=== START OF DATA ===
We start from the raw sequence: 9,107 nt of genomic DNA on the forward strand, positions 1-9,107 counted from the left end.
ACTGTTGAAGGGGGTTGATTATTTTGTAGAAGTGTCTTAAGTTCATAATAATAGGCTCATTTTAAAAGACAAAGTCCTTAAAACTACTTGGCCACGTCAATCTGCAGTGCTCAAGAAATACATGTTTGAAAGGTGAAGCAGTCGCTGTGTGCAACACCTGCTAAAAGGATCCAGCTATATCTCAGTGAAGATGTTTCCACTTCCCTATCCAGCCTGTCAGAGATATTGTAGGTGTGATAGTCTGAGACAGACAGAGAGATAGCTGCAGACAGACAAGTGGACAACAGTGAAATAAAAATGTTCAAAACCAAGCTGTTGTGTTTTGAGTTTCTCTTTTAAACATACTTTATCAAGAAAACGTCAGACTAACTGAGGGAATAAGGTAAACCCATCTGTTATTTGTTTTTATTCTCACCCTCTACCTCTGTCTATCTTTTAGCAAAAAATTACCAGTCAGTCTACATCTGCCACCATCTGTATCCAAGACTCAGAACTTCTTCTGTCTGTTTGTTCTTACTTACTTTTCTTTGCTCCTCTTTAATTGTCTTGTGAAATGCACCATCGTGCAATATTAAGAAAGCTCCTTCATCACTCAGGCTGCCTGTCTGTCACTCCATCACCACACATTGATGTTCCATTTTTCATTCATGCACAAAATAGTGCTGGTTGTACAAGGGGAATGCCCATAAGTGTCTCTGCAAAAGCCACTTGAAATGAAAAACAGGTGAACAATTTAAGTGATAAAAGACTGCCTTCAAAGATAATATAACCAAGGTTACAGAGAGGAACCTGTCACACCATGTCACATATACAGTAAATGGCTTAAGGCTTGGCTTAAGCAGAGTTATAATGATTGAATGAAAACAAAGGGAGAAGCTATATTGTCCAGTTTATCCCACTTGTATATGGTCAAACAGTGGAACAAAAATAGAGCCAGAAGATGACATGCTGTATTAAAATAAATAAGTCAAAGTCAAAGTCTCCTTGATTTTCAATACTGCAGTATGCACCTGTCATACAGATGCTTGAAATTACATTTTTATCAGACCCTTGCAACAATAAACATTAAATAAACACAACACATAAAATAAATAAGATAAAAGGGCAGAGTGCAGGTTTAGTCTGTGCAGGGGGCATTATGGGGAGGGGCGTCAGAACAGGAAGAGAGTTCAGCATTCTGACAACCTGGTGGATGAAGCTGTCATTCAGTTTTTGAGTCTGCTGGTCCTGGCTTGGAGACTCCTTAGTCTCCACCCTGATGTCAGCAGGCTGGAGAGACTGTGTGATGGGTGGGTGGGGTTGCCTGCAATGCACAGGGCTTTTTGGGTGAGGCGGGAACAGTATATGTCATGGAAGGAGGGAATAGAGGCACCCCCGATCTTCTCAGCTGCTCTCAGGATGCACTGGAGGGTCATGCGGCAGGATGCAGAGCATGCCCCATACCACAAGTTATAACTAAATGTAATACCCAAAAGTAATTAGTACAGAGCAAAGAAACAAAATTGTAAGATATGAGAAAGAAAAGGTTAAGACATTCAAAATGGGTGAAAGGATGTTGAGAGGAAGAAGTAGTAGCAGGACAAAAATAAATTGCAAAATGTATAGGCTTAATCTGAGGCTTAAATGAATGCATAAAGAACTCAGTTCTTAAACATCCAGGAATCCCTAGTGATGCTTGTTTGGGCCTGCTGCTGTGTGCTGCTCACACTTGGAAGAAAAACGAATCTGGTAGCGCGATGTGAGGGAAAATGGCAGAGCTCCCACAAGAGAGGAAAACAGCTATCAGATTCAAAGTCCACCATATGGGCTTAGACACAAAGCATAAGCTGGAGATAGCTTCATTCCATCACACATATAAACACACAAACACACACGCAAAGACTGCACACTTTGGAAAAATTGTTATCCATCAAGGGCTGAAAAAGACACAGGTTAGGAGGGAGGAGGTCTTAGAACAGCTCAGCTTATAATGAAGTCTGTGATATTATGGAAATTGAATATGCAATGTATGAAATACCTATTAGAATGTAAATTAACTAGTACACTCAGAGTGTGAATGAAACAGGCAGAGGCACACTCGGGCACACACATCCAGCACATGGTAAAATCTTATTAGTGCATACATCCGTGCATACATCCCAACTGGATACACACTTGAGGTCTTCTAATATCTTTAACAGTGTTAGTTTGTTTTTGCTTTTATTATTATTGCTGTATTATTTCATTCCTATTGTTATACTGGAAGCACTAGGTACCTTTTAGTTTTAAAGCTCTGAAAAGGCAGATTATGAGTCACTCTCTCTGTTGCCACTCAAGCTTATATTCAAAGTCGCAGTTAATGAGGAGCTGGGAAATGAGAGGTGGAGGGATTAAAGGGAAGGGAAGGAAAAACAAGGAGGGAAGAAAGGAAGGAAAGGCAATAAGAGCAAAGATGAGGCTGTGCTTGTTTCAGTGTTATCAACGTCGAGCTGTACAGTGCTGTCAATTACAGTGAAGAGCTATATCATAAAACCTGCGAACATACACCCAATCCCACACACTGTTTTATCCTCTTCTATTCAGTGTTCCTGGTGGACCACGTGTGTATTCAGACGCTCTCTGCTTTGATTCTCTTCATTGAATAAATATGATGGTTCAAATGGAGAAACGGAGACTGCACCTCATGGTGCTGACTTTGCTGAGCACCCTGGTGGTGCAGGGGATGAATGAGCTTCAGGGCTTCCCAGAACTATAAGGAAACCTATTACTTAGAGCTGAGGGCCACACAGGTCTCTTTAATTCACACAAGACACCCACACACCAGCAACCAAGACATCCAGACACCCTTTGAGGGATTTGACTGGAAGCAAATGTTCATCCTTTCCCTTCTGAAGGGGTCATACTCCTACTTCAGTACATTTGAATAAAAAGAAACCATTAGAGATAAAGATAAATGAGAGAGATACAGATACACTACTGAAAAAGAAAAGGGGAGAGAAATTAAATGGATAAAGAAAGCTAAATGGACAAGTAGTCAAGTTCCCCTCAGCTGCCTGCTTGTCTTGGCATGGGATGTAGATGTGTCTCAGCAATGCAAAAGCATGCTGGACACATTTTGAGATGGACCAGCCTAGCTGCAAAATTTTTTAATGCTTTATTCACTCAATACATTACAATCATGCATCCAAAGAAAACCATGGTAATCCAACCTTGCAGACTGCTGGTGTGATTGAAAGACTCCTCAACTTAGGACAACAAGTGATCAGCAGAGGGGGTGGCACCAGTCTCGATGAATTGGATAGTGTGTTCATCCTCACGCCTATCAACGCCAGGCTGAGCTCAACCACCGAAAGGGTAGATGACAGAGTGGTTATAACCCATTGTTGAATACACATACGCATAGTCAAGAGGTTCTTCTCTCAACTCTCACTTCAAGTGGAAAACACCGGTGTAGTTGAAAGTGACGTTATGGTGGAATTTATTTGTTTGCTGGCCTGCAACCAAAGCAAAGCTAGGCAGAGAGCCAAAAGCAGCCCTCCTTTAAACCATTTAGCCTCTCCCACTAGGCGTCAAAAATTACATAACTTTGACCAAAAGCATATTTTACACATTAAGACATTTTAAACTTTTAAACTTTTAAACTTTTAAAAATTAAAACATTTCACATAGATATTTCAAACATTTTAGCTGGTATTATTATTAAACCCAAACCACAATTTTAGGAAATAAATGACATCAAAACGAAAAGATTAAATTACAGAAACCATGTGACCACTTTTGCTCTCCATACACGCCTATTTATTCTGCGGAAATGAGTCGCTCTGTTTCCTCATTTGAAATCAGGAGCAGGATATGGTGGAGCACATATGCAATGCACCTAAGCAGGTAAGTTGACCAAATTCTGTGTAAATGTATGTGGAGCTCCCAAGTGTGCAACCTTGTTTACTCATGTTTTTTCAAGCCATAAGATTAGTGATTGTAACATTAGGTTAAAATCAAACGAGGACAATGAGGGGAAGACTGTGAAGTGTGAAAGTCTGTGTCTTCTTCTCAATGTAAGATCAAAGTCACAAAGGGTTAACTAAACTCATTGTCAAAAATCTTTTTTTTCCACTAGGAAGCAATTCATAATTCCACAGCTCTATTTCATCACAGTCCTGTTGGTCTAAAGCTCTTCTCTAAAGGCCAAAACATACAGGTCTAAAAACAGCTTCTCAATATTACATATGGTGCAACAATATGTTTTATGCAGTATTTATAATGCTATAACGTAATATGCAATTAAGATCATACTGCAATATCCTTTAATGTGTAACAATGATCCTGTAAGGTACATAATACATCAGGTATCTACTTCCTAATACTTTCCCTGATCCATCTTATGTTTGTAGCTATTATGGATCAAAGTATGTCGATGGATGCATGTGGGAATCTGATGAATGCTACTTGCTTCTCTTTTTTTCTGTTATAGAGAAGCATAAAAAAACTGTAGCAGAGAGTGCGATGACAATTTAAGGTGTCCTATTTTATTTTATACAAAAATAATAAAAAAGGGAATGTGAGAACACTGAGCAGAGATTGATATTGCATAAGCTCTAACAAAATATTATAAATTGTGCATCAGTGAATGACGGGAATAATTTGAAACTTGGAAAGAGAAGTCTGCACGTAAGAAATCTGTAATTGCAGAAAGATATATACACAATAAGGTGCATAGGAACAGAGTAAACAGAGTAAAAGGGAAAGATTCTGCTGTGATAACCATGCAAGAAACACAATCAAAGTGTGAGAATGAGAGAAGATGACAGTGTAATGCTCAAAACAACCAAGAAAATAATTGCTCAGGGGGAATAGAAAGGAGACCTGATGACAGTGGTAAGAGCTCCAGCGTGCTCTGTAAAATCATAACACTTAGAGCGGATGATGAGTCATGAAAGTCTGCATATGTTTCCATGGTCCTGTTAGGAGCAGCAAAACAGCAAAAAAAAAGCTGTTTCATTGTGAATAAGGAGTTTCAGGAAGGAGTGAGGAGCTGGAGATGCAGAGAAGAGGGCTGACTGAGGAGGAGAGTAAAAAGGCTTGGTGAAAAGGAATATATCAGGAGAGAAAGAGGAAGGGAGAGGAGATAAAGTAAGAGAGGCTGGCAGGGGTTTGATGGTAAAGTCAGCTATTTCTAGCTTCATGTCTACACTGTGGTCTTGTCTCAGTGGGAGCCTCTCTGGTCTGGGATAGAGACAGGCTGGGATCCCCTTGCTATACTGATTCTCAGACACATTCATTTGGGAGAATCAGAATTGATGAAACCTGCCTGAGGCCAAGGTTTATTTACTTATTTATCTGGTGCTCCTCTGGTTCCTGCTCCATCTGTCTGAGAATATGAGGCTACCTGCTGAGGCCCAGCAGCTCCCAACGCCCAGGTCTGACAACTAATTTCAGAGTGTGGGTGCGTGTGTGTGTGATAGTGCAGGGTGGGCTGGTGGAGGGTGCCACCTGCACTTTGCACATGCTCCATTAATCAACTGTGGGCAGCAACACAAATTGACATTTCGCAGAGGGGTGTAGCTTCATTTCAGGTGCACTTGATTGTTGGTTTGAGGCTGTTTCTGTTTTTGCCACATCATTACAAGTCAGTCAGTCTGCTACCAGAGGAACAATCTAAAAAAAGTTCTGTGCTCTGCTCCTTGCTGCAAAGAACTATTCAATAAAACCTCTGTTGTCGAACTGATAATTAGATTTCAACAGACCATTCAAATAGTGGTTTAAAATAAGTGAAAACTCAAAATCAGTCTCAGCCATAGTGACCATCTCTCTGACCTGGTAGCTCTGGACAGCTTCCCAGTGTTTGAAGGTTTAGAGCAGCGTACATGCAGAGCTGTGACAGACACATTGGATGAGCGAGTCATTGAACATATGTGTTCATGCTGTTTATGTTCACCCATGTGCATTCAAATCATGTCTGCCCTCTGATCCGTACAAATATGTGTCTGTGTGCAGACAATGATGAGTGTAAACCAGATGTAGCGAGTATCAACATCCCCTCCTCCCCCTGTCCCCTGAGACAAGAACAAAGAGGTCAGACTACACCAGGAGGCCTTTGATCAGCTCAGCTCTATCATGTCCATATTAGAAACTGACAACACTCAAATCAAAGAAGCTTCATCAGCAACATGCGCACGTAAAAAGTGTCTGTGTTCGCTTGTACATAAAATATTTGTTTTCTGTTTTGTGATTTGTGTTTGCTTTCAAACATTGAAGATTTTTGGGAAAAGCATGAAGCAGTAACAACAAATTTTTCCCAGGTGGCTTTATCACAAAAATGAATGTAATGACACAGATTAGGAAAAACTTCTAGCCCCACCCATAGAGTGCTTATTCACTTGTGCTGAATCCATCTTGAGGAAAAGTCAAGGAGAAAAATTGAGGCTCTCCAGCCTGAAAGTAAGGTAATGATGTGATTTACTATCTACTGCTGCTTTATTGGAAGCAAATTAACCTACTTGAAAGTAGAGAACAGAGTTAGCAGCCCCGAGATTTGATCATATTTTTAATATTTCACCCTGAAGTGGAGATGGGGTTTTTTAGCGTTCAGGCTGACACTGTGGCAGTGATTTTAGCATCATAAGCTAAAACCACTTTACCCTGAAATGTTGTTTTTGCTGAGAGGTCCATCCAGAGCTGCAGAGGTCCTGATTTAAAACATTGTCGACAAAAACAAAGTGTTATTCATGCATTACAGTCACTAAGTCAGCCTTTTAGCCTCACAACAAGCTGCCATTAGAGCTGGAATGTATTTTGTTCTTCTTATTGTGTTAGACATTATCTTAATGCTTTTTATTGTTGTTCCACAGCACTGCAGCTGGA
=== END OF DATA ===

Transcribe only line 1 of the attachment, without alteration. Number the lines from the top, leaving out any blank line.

We start from the raw sequence: 9,107 nt of genomic DNA on the forward strand, positions 1-9,107 counted from the left end.